Acute sinusitis or acute rhinosinusitis is inflammation of the cavities around the nasal passages (sinuses). The inflammation affects the upper respiratory tract (mucous membranes of the nose, sinuses and throat). The swelling from the inflammation causes obstruction in the sinus cavities leading to drainage problems and sinusitis symptoms.
Furthermore, blockage in the sinuses produces a moist environment, the perfect place for an infection.
Acute sinus inflammation causes difficulty breathing through the nose and makes the area around the eyes and face feel swollen. This may lead to a headache or a throbbing facial pain.
The most frequent cause of acute sinusitis is the common cold. However, allergies, bacterial and fungal infections can also cause acute sinusitis.
Most cases of acute sinusitis can be treated with home remedies; however, persistent or recurrent sinusitis can cause severe infections and other complications.
Recurrent sinusitis or sinusitis that lasts longer than 8 weeks is known as chronic sinusitis.
The most common symptoms of acute sinusitis include:
- Nasal obstruction of congestion (difficulty breathing through the nose)
- Thick yellow or greenish discharge from the nose or down the back of the throat
- Pain, tenderness, pressure and swelling around your eyes, nose, cheeks and forehead
- Reduced sense of smell and taste
- Cough (may get worse at night)
Other symptoms of acute sinusitis:
- Ear pain
- Upper jaw and teeth ache
- Bad breath (halitosis)
Signs and symptoms that indicate a serious infection:
- Pain and swelling around the eyes
- Swollen forehead
- Severe headache
- Double vision or vision problems
- Stiff neck
- Shortness of breath
The main causes of acute sinusitis include:
- Viral infection: acute sinusitis is most frequently caused by the common cold.
- Bacterial infection: infection in the upper respiratory tract that lasts longer than 7-10 days is more likely a bacterial infection.
- Fungal infection: sinus abnormalities or a weakened immune system increase the risk of developing a fungal infection.
The following conditions can cause sinusitis without the presence of an underlying infection:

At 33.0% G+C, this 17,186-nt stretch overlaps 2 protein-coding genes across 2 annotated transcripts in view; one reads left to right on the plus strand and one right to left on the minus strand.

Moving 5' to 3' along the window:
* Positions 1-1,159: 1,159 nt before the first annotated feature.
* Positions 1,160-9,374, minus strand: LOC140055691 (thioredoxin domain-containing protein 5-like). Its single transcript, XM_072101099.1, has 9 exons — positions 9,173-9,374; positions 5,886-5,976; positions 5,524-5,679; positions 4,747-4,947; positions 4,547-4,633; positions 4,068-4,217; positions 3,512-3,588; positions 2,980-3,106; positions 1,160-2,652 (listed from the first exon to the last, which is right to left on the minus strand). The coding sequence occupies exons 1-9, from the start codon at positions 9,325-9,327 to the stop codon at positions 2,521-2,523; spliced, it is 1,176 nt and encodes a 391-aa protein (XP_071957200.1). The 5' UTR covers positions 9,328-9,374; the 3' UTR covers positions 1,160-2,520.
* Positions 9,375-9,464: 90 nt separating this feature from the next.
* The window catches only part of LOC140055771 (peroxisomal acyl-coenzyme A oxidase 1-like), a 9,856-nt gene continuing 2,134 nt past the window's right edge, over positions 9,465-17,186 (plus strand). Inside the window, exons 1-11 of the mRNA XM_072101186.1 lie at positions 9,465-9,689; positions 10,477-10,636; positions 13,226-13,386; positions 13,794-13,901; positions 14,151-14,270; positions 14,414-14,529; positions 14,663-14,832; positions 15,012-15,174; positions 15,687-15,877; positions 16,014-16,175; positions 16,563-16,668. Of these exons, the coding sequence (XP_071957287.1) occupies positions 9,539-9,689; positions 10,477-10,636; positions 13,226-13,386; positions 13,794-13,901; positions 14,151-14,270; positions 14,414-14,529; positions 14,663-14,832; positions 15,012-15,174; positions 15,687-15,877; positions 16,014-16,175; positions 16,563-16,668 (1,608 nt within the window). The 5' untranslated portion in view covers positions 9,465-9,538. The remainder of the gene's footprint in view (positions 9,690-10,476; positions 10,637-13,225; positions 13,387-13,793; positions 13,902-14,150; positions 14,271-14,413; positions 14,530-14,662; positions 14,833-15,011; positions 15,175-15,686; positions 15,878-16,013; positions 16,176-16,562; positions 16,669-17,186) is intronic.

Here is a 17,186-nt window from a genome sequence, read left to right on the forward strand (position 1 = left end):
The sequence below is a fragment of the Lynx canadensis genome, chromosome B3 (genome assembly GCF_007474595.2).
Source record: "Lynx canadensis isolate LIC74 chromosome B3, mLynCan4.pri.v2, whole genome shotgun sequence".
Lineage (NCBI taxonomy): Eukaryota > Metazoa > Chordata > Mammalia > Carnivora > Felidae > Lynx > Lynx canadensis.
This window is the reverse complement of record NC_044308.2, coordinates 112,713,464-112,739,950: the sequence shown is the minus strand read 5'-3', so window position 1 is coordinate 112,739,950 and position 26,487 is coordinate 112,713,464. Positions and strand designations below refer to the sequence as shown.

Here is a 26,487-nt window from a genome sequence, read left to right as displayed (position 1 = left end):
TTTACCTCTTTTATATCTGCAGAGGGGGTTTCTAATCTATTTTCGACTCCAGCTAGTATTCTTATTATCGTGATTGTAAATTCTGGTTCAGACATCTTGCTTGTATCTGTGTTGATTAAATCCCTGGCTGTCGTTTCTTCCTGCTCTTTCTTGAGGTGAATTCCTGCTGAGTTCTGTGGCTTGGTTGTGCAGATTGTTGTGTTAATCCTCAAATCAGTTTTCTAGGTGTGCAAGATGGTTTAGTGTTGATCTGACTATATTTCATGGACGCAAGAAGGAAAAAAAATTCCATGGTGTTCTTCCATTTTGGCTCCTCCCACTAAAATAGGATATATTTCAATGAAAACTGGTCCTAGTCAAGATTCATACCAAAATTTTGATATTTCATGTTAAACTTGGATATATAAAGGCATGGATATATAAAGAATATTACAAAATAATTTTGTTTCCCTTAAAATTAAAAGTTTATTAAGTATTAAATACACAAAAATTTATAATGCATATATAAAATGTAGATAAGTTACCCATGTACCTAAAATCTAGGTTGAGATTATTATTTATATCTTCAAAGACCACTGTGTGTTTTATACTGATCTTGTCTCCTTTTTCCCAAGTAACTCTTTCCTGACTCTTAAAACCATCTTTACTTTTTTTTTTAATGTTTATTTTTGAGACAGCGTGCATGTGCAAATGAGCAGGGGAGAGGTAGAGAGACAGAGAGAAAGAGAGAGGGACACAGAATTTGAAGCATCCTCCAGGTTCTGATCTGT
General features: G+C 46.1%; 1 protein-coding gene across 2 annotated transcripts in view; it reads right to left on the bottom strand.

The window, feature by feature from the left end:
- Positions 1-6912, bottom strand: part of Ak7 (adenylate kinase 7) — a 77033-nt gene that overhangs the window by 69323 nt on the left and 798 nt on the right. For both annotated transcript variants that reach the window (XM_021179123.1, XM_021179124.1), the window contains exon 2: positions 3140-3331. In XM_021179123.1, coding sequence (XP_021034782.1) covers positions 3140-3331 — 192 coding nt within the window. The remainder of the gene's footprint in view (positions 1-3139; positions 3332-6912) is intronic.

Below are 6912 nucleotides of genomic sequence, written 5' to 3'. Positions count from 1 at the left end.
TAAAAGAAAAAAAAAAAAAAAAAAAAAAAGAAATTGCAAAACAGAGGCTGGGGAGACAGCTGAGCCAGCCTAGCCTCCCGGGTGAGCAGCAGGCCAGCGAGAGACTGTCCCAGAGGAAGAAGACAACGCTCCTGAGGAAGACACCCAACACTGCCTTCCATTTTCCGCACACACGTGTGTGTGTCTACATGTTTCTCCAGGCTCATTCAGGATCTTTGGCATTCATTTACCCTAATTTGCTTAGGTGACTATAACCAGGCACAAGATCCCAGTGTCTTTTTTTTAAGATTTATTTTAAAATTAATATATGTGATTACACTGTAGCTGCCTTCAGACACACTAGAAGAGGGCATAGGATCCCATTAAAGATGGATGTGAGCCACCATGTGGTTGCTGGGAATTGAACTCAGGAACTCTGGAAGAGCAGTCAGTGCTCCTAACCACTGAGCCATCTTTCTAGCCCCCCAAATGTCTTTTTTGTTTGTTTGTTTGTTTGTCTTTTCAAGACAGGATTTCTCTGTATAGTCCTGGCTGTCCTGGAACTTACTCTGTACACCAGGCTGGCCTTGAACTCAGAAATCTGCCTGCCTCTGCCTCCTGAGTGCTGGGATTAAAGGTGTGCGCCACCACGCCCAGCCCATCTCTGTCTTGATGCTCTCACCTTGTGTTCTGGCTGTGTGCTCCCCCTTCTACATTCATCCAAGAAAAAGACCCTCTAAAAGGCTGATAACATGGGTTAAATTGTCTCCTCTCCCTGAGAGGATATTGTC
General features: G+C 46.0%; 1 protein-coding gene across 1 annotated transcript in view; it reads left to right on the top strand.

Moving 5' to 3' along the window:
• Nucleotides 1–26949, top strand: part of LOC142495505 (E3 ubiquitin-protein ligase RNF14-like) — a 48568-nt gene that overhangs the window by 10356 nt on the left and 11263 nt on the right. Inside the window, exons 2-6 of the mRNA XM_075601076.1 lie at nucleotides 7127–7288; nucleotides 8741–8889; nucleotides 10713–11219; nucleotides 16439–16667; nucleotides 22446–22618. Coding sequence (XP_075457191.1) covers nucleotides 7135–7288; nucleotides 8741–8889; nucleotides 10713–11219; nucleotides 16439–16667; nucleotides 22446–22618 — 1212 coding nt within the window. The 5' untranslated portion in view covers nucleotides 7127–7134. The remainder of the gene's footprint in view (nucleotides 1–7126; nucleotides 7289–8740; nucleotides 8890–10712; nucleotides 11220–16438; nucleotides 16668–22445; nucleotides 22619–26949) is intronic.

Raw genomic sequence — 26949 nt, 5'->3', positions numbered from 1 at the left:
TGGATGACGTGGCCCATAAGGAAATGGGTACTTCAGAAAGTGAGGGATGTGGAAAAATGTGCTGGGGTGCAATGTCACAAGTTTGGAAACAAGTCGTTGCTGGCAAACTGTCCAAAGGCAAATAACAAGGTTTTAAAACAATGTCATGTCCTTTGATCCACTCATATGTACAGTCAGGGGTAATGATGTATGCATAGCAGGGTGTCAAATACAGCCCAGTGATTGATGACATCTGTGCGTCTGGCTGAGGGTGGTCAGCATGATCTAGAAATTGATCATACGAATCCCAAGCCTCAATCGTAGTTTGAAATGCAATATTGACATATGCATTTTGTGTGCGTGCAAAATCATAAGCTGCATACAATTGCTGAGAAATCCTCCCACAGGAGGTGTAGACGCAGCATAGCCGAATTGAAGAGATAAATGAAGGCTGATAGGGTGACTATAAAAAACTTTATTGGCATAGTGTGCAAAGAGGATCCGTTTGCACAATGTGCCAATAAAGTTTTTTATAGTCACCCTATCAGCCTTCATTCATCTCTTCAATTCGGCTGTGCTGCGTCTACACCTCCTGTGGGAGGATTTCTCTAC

- Allergies: allergies such as hay fever cause an inflammation that can block the sinuses.
- Nasal polyps or tumors: abnormal tissue growths that cause blockage of the nasal passages or sinuses.
- Deviated nasal septum: a condition where the septum, the wall between the nostrils, is crooked and may block the nasal passages.
- Tooth infection: in rare cases a tooth infection may be the cause of acute sinusitis
- Other medical conditions: complications of other medical conditions such as cystic fibrosis, gastro esophageal reflux disease (GERD) or disorders in the immune system can lead to sinusitis or increase the risk of a sinus infection.
The following may increase the risk of developing acute sinusitis:
- Allergies (hay fever and other allergies increase the risk of sinusitis)
- Nasal passage abnormalities (nasal polyps or tumors or a deviated septum)
- Medical conditions (cystic fibrosis, GERD, immune system disorders)
- Regular/frequent exposure to pollutants (cigarette smoke)
The complications that arise from acute sinusitis are:
- Asthma flare-ups: an asthma attack can be a result from acute sinusitis.
- Chronic sinusitis: acute sinusitis can be a flare-up of a lasting chronic sinusitis (sinusitis that lasts more than 8 weeks).
- Meningitis: meningitis occurs as a result of the sinus infection spreading to the lining of the brain.
- Ear infection
- Vision problems: reduced vision and blindness can occur if the sinus infection spreads to the eye socket. If untreated, this complication may cause permanent damage.